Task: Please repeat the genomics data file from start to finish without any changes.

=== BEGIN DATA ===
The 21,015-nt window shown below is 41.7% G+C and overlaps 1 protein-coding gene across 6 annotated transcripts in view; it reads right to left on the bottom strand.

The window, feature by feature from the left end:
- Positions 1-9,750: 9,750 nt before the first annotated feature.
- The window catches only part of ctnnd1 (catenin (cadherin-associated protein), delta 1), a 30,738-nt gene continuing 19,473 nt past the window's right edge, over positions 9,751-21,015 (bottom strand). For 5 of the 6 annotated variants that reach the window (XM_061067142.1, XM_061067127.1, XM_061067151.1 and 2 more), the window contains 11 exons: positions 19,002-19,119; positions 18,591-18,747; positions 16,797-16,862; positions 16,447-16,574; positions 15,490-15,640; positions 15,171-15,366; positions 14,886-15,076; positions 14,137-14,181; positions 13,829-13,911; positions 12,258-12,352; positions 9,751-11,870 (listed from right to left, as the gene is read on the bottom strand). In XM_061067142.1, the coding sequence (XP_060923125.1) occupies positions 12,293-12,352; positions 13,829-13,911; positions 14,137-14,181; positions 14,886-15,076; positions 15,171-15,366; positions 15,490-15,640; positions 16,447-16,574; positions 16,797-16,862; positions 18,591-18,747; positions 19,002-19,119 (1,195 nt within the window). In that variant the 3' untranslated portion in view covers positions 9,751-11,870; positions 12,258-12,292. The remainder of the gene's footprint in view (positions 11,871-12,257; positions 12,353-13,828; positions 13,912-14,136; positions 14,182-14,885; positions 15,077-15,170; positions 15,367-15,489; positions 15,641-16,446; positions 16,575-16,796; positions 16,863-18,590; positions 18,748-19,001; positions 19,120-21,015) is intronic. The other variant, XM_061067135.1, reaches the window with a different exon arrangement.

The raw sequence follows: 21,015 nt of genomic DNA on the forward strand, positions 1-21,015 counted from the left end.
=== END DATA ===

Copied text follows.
The 21,015-nt window shown below is 41.7% G+C and overlaps 1 protein-coding gene across 6 annotated transcripts in view; it reads right to left on the bottom strand.

The window, feature by feature from the left end:
- Positions 1-9,750: 9,750 nt before the first annotated feature.
- The window catches only part of ctnnd1 (catenin (cadherin-associated protein), delta 1), a 30,738-nt gene continuing 19,473 nt past the window's right edge, over positions 9,751-21,015 (bottom strand). For 5 of the 6 annotated variants that reach the window (XM_061067142.1, XM_061067127.1, XM_061067151.1 and 2 more), the window contains 11 exons: positions 19,002-19,119; positions 18,591-18,747; positions 16,797-16,862; positions 16,447-16,574; positions 15,490-15,640; positions 15,171-15,366; positions 14,886-15,076; positions 14,137-14,181; positions 13,829-13,911; positions 12,258-12,352; positions 9,751-11,870 (listed from right to left, as the gene is read on the bottom strand). In XM_061067142.1, the coding sequence (XP_060923125.1) occupies positions 12,293-12,352; positions 13,829-13,911; positions 14,137-14,181; positions 14,886-15,076; positions 15,171-15,366; positions 15,490-15,640; positions 16,447-16,574; positions 16,797-16,862; positions 18,591-18,747; positions 19,002-19,119 (1,195 nt within the window). In that variant the 3' untranslated portion in view covers positions 9,751-11,870; positions 12,258-12,292. The remainder of the gene's footprint in view (positions 11,871-12,257; positions 12,353-13,828; positions 13,912-14,136; positions 14,182-14,885; positions 15,077-15,170; positions 15,367-15,489; positions 15,641-16,446; positions 16,575-16,796; positions 16,863-18,590; positions 18,748-19,001; positions 19,120-21,015) is intronic. The other variant, XM_061067135.1, reaches the window with a different exon arrangement.

The raw sequence follows: 21,015 nt of genomic DNA on the forward strand, positions 1-21,015 counted from the left end.